In closing however, I humbly submit that Andy Tobias earned the bragging rights to talk about whatever he wanted to because he earned his stars and if you were lucky enough to hear him, there was always something to learn.
Andy, I only knew you 15 years, yet more knew you earlier and after me. We all met you at a different ring in that mighty Oak tree. But, we all share one thought – YOU WILL BE MISSED BOSS. When I think of you now in your passing Andy, and all you have accomplished for the Office and victims and defendants, of this town, it brings to mind what General MacArthur stated upon his retirement from the Army:

“When I joined the Army, even before the turn of the century, it was the fulfillment of all of my boyish hopes and dreams. The world has turned over many times since I took the oath on the plain at West Point, and the hopes and dreams have long since vanished, but I still remember the refrain of one of the most popular barrack ballads of that day which proclaimed most proudly that "old soldiers never die; they just fade away." And like the old soldier of that ballad, I now close my military career and just fade away, an old soldier who tried to do his duty as God gave him the light to see that duty”.

Andy, you are now at Peace:

God Bless You and your family,

So very Sincerely,

Judge Larry Standley

Bert Graham said...

Andy and I both started at the Office in 1969. He started a few months ahead of me and was always available to help me w/ advice (like don't forget to prove up Harris County and other essentials about which I knew nothing). We came up through the trenches together experiencing in the beginning those Monday morning stomach churning walks to the court room praying to get through a trial without making an ass of ourselves to the sometimes exhileration of sharing a success w/ each other and/or compatriots at the end of the day or mumbling in our beer about how could a jury be so stupid. Andy became a formidable trial attorney and was a stalwart trial division chief for many years trying the most serious felonies. Andy was tough (not withstanding that pink golf bag he used at one of the DA tournaments). I think I'm correct in remembering he went through SW Texas State (now Texas State) on a football scholarship as a lineman. He was a stickler for doing things the right way and he stuck to his beliefs regardless of momentary swings in popular opinion.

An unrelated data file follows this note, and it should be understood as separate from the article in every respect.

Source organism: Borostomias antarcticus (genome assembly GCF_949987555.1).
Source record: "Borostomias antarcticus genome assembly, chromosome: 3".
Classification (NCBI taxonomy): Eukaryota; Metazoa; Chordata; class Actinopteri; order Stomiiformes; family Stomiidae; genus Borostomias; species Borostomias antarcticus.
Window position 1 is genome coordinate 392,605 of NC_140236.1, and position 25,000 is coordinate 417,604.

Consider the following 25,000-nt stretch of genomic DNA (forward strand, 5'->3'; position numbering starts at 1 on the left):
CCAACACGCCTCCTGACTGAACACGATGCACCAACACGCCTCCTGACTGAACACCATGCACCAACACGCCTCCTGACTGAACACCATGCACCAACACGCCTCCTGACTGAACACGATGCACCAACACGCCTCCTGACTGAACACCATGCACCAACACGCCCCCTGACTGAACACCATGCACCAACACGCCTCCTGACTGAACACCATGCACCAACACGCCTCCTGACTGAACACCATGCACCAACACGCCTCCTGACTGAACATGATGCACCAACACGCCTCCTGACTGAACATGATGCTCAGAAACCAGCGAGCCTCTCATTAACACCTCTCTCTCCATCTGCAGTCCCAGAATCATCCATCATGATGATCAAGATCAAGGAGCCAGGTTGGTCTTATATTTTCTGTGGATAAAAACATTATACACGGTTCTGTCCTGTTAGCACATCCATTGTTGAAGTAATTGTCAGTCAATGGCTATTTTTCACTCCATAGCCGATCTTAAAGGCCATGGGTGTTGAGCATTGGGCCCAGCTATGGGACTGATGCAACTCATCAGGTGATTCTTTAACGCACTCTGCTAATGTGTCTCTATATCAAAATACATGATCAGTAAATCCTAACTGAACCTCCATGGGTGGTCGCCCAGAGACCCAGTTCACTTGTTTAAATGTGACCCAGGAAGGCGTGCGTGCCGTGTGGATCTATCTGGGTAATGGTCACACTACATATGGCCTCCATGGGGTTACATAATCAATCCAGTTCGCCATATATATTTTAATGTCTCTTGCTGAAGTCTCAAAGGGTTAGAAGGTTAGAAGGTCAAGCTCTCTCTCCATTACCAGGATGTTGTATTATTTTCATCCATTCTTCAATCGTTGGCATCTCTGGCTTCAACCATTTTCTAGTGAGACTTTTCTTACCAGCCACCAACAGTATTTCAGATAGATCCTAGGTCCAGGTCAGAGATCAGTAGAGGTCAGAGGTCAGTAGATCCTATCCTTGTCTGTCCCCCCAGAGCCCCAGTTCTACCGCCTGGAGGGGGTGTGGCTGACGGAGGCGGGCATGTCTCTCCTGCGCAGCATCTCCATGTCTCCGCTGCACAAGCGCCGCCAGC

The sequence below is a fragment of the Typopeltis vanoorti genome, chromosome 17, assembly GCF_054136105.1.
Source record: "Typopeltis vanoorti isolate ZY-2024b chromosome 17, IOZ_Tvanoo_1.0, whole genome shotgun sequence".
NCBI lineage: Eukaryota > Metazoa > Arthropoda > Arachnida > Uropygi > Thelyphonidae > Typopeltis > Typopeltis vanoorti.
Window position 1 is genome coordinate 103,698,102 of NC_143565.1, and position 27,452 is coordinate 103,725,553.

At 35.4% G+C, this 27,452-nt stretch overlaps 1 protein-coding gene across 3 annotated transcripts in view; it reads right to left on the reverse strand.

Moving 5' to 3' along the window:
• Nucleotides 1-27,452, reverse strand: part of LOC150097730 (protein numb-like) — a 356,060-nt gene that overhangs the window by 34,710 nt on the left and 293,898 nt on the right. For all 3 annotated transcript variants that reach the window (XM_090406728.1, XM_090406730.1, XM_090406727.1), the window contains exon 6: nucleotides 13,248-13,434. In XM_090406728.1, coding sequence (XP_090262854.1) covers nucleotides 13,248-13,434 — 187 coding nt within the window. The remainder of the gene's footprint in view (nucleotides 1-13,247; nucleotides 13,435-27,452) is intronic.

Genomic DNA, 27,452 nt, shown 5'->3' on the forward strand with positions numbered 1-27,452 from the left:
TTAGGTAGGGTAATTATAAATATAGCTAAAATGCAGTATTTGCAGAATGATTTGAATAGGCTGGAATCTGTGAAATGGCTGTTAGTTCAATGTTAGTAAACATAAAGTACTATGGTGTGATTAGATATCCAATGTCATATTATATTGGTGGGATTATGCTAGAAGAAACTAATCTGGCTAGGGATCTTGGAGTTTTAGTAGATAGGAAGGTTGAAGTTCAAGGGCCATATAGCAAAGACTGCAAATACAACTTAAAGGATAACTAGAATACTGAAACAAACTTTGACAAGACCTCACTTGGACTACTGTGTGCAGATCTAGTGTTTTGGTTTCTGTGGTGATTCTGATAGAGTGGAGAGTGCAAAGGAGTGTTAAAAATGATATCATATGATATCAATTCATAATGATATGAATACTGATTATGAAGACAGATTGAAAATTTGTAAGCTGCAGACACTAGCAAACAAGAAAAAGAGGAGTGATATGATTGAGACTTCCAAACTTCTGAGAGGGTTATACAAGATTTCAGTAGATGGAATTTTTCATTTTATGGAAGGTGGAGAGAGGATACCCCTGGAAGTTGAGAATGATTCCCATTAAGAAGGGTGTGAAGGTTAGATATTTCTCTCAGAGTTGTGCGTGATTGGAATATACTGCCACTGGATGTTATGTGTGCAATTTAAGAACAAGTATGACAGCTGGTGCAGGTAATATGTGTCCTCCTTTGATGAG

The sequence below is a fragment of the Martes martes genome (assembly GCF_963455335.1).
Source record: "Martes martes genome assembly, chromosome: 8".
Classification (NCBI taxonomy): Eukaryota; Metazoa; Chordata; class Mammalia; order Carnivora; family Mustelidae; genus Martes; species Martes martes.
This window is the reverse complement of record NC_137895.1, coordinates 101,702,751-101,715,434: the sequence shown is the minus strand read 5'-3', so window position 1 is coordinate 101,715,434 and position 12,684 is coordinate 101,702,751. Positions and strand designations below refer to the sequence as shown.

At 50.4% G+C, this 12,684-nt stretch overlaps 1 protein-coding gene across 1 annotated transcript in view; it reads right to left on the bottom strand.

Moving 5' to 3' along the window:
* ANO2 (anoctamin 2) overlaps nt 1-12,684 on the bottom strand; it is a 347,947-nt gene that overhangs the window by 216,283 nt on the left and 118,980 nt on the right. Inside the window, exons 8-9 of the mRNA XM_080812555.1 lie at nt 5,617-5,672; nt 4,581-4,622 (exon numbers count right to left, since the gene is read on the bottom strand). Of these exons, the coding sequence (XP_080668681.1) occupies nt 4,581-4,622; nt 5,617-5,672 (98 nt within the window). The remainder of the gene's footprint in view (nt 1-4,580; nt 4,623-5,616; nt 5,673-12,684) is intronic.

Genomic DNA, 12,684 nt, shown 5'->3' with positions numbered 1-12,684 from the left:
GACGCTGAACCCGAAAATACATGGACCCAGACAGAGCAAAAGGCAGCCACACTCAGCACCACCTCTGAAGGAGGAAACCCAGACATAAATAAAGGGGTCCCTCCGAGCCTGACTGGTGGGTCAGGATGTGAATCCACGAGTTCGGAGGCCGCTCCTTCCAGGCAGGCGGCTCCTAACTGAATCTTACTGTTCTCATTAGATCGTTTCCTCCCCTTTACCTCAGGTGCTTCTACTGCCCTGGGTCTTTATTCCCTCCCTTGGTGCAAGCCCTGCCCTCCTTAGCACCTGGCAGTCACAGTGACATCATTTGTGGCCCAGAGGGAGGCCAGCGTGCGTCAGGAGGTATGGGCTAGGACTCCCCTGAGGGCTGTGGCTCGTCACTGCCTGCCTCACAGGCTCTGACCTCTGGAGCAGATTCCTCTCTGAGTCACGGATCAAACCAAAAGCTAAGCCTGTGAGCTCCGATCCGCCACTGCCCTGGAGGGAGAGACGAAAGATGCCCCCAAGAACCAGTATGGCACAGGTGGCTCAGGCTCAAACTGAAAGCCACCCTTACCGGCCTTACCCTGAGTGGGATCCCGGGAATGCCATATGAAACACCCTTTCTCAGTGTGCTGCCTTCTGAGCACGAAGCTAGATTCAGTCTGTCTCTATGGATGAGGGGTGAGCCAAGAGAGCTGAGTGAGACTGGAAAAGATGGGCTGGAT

It was an honor to have served w/ Andy Tobias.

Bert Graham.

John B. Holmes Jr said...

Andy was one of the reasons that being a part of the office was so rewarding. There were just really good people who worked closely together to do what was right. In the early seventies Andy was my two person. We tried a lot of cases together and everything that the previous posts have said is certainly true... and then some. I shall always feel proud to have worked with him. He was a really fine person.

John B. Holmes, Jr.

Mark W. Stephens said...

Andy will be sorely missed. My condolences to his family, friends, and colleagues.

Anonymous said...

Having served on two Grand Juries under Andy Tobias, I am saddened to learn of his death. We learned so much from Andy Tobias and he was always so patient with the newbies unfamiliar with all the acronyms and statutes. We knew how fortunate we were to have the brightest-and-the-best that the HCDAO had to offer. We loved hearing his many war stories and shared in his pride of the many accomplishments of his children.

Andy made us feel like the indictments considered and investigations undertaken by the Grand Jury were the most important link in the CJ chain. He was always extremely - and genuinely - respectful of our role in the CJ system. Every fiber of his being lived CCP Art. 2.01: "It shall be the primary duty of all prosecuting attorneys. . .to see that justice is done." Nobody had to remind Andy of that; when you were around him, you just knew you were in the presence of Integrity.